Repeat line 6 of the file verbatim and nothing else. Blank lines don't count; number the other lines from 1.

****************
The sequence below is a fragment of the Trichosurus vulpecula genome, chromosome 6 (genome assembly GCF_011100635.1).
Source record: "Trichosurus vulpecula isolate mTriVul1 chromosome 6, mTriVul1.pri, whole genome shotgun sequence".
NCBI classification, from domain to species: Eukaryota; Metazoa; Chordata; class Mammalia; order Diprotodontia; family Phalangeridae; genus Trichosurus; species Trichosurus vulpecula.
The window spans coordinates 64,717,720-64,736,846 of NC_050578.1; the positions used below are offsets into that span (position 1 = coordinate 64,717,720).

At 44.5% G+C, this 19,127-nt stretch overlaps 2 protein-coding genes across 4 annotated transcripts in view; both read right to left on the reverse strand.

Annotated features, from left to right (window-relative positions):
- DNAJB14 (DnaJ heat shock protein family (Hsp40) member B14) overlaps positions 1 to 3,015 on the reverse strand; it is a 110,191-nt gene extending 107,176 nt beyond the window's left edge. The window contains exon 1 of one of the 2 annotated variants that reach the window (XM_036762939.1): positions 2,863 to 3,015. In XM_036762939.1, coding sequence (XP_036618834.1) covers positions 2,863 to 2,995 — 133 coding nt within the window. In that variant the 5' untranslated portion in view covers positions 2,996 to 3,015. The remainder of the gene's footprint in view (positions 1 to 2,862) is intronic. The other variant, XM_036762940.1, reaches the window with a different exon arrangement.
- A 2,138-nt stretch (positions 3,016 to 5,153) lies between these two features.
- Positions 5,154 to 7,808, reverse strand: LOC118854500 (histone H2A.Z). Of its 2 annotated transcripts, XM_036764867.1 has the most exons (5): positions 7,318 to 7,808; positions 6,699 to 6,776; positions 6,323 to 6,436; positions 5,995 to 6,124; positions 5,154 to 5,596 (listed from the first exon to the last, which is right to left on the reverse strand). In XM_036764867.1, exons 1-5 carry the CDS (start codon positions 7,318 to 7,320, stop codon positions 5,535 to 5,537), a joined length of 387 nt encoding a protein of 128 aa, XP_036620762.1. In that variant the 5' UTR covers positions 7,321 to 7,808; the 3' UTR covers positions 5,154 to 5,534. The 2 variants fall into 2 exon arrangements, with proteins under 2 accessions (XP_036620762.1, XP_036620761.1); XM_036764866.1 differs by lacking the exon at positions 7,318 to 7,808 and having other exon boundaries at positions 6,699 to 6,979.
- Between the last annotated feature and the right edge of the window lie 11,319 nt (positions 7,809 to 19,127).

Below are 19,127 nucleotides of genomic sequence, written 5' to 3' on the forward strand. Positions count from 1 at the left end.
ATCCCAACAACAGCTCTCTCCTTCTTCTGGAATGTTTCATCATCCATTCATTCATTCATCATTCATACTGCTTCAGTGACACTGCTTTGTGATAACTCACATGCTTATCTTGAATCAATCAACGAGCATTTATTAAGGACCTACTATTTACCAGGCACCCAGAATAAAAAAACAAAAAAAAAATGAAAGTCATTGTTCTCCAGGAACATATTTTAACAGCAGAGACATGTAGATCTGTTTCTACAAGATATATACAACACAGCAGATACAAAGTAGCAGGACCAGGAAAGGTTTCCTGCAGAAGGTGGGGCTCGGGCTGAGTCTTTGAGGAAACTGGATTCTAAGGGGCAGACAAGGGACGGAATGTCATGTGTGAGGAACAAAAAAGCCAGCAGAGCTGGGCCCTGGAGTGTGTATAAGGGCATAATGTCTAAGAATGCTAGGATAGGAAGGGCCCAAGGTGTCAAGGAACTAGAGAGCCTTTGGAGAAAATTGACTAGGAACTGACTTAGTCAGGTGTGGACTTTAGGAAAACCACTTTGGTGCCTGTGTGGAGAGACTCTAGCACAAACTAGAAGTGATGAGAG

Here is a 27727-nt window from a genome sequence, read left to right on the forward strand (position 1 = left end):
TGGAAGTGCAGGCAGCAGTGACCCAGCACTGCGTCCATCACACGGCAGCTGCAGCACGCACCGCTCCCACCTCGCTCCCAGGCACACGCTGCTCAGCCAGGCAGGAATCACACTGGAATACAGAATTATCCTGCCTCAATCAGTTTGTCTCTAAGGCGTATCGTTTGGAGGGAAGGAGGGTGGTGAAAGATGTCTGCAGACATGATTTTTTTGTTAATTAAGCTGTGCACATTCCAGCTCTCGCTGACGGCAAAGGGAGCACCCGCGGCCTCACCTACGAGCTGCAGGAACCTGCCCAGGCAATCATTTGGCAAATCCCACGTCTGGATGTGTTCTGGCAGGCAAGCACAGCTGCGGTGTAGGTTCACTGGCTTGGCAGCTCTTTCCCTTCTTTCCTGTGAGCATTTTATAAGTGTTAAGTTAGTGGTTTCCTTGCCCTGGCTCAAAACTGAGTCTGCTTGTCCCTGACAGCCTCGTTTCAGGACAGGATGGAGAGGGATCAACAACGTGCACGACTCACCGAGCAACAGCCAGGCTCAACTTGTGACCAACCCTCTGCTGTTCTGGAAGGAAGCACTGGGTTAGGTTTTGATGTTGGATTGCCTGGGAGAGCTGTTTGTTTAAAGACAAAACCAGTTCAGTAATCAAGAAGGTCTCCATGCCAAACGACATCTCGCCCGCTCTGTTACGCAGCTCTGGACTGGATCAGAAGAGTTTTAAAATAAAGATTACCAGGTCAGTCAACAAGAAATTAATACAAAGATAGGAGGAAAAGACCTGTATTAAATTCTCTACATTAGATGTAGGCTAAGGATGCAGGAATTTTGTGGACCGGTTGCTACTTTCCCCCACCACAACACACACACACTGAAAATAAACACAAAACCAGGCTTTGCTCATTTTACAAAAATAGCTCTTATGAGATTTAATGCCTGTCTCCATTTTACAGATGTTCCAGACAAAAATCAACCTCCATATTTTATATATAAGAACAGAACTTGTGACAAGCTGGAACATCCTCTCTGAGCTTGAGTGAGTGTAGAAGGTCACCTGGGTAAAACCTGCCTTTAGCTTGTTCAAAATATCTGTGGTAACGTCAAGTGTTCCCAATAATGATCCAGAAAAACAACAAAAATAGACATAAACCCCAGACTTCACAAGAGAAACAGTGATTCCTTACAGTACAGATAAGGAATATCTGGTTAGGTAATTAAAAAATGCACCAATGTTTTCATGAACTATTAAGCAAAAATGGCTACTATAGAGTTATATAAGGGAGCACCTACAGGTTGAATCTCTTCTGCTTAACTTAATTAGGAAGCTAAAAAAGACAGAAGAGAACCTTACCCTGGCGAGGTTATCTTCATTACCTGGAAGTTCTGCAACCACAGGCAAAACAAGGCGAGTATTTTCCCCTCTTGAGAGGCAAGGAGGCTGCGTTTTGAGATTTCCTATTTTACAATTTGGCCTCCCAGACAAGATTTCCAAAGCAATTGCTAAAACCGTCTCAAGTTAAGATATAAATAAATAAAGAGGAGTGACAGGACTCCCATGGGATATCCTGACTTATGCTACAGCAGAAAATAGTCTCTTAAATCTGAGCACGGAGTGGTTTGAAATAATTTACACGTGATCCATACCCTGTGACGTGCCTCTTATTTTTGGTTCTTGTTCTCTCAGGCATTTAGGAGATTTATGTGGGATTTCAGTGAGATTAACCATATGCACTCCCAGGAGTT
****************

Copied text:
Annotated features, from left to right (window-relative positions):